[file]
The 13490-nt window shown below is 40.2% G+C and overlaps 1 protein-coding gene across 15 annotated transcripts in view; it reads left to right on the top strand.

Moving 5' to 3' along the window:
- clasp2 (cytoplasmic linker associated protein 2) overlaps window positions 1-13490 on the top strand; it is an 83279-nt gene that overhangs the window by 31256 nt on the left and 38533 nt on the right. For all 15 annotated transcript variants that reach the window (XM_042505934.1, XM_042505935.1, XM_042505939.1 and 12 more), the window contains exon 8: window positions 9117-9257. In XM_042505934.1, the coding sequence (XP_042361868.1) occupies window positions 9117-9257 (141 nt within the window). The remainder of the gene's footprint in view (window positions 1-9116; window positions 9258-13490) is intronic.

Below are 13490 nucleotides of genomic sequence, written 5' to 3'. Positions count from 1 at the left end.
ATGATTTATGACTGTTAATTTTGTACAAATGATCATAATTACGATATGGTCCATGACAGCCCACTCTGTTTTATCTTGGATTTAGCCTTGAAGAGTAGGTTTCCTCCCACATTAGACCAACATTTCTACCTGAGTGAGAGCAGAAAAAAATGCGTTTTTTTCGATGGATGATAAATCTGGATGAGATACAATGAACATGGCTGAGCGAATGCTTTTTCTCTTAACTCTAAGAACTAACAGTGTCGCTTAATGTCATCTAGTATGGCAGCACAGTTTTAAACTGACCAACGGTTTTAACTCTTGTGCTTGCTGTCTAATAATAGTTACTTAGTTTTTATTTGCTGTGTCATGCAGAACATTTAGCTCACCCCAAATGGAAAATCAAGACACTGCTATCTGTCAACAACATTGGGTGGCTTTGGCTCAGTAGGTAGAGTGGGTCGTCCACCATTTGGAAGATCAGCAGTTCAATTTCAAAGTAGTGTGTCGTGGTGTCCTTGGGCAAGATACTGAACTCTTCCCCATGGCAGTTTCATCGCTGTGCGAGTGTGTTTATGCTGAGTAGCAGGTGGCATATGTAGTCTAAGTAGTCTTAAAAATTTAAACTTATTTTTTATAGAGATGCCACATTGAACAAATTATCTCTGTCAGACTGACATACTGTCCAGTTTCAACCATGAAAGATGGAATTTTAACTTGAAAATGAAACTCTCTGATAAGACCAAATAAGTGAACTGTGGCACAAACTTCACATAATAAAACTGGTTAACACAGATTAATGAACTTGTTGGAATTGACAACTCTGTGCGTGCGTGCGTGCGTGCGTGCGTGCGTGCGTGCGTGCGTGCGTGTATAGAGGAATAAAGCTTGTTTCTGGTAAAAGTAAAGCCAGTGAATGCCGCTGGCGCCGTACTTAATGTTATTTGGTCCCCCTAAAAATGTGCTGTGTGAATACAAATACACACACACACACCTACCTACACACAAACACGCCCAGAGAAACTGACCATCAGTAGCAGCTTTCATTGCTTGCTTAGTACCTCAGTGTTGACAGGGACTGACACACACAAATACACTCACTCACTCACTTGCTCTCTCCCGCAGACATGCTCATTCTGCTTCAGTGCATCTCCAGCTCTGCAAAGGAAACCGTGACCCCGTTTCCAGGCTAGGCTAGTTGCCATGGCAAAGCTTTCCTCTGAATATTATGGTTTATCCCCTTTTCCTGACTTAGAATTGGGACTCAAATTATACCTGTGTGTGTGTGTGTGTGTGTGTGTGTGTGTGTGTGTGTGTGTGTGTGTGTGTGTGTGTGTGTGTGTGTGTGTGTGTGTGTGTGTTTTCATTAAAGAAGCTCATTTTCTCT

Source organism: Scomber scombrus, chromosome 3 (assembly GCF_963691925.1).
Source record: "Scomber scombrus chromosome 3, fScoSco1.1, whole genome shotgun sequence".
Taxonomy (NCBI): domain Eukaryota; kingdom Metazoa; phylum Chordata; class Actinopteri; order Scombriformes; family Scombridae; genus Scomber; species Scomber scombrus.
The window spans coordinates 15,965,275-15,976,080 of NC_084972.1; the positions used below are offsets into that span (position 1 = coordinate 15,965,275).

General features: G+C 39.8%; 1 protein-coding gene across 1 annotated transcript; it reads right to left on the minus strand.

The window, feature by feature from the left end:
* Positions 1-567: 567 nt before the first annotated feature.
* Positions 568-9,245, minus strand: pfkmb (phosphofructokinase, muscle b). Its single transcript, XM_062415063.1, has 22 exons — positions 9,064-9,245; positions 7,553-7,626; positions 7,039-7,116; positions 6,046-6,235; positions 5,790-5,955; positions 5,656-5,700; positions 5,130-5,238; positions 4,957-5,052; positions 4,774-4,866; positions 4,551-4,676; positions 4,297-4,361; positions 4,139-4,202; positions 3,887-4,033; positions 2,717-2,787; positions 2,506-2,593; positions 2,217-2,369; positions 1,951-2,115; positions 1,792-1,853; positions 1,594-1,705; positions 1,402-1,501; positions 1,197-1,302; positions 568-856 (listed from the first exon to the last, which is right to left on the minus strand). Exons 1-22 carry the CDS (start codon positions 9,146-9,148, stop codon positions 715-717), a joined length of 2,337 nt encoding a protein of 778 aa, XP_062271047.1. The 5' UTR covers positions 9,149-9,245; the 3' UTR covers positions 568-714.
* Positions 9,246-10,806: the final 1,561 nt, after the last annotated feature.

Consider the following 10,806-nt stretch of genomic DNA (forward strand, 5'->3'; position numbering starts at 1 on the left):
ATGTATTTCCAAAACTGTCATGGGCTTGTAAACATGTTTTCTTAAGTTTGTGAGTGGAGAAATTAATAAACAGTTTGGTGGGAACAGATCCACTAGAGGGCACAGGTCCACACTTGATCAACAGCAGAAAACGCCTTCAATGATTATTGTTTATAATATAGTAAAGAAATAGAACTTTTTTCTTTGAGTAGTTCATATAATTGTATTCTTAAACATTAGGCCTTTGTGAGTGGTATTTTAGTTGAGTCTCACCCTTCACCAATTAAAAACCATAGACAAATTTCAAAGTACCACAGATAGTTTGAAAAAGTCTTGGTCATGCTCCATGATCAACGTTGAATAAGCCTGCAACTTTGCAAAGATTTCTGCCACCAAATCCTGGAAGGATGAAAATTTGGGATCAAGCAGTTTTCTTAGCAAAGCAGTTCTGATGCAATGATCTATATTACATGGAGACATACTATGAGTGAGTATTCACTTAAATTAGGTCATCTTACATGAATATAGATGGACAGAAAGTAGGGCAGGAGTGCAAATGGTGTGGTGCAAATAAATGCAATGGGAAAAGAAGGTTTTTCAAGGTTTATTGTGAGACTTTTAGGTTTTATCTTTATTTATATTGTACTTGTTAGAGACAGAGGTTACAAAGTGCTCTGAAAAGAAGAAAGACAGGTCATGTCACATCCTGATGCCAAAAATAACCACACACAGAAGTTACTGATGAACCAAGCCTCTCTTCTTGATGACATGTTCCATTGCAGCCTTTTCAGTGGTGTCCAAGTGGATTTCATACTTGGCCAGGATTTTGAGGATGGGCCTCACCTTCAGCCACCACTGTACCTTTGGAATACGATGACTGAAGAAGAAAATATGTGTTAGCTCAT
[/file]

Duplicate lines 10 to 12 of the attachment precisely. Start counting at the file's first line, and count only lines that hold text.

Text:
General features: G+C 39.8%; 1 protein-coding gene across 1 annotated transcript; it reads right to left on the minus strand.

The window, feature by feature from the left end:
* Positions 1-567: 567 nt before the first annotated feature.